Image from the Flying Tiger Website
During autumn 1956 I was old enough to enlist in the USAF. I wanted to become a CW radio operator, sending and receiving Morse code. However, a series of tests suggested I was better suited for fixing for stuff. That resulted in a year-long electronic school that prepared me to become an aircraft maintainer, an Airborne Navigation Equipment Repairman. (This title was later identified as Avionics when the navigation field became larger and began shifting toward solid state devices and microprocessors.) But, as an Airborne Navigation Equipment Repairman my first permanent duty station was Charleston Air Force Base, South Carolina.
Charleston Air Force Base was, among other things, the customs inspection point for military flights inbound from Africa, South America, and the Caribbean. It became a gathering spot for aircraft of every description, a very busy place open for business around the clock..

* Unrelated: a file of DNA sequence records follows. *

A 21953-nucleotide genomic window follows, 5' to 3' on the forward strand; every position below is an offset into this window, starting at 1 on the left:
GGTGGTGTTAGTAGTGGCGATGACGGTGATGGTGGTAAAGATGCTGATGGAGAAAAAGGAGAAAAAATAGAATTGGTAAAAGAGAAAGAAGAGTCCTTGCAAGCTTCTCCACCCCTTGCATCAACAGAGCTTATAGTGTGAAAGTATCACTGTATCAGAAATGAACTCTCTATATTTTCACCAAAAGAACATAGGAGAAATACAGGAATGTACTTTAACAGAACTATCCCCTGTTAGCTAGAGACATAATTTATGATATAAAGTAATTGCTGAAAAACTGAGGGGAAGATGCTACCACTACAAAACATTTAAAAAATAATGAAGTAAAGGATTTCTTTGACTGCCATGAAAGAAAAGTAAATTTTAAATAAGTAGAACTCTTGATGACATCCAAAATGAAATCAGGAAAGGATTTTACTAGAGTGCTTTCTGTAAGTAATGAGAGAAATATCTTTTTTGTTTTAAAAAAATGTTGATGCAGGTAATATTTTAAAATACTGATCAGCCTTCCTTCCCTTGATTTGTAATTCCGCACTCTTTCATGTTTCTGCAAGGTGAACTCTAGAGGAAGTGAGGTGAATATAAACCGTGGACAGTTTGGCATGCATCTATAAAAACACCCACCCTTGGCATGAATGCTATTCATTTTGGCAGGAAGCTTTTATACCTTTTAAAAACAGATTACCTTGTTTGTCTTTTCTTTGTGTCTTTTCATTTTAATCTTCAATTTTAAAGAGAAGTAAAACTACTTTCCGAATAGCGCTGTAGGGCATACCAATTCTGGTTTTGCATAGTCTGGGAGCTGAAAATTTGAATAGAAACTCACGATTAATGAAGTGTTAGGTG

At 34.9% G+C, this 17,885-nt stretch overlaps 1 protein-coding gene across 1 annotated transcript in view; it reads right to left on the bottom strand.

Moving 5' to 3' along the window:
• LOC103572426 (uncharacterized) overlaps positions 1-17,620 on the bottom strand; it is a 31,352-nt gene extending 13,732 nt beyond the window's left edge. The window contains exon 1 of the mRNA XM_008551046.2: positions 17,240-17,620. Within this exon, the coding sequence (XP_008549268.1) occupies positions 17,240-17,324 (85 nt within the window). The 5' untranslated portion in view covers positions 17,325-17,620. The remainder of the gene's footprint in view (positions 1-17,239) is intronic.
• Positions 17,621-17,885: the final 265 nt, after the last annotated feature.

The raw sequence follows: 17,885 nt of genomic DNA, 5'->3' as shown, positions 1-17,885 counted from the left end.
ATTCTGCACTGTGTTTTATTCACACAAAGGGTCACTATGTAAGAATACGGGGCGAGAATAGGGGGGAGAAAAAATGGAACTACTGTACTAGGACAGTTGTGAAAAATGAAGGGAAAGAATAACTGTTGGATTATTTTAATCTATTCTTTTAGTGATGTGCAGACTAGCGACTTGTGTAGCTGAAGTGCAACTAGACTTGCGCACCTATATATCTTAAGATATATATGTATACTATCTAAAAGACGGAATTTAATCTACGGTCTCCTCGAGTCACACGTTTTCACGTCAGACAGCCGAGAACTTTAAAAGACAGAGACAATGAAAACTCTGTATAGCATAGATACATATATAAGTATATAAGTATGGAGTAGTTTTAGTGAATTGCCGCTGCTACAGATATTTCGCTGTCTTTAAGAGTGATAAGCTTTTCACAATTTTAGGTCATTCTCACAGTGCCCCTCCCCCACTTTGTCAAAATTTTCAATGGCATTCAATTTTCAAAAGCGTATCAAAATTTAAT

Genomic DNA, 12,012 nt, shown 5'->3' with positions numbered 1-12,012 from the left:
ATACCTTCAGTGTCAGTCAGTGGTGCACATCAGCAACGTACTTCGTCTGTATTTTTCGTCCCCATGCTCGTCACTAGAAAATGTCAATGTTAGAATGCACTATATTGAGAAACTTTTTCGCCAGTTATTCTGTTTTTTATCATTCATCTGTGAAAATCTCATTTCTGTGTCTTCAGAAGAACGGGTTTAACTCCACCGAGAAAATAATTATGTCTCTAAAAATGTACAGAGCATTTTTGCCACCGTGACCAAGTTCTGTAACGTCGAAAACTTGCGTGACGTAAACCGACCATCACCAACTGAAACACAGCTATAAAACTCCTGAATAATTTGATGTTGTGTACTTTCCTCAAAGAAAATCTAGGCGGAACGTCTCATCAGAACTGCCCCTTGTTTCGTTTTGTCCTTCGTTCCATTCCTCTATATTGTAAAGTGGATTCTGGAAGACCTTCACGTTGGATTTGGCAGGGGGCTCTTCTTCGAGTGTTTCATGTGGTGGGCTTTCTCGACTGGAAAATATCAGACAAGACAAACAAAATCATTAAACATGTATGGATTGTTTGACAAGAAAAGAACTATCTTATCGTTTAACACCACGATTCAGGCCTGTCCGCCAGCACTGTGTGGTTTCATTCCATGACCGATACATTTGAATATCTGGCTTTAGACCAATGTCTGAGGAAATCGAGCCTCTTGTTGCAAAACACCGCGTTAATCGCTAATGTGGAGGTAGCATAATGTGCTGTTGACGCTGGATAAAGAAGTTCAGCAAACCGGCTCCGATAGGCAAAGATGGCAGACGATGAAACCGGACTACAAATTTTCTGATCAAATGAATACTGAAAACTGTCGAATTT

Shortly before dawn, one given morning, while returning to the shop after several hours repairing a C-121. This was when I spotted my first C-46 which immediately reminded me of an obese C-47. In bright red letters the words The Flying Tigers Airlines were painted in red above the windows on the fuselage. Unfortunately, it was one of those events that are often lost on the youth. I let the moment pass. When Internet became a reality did I mentally return to that moment with questions. Who were these people?
If I’ve not misunderstood the results of my investigation, the founders of The Flying Tigers Airlines were the same volunteers who brought air cover to the Burma Road during World War II.
If only I’d stopped long enough to ask the flight crew some questions.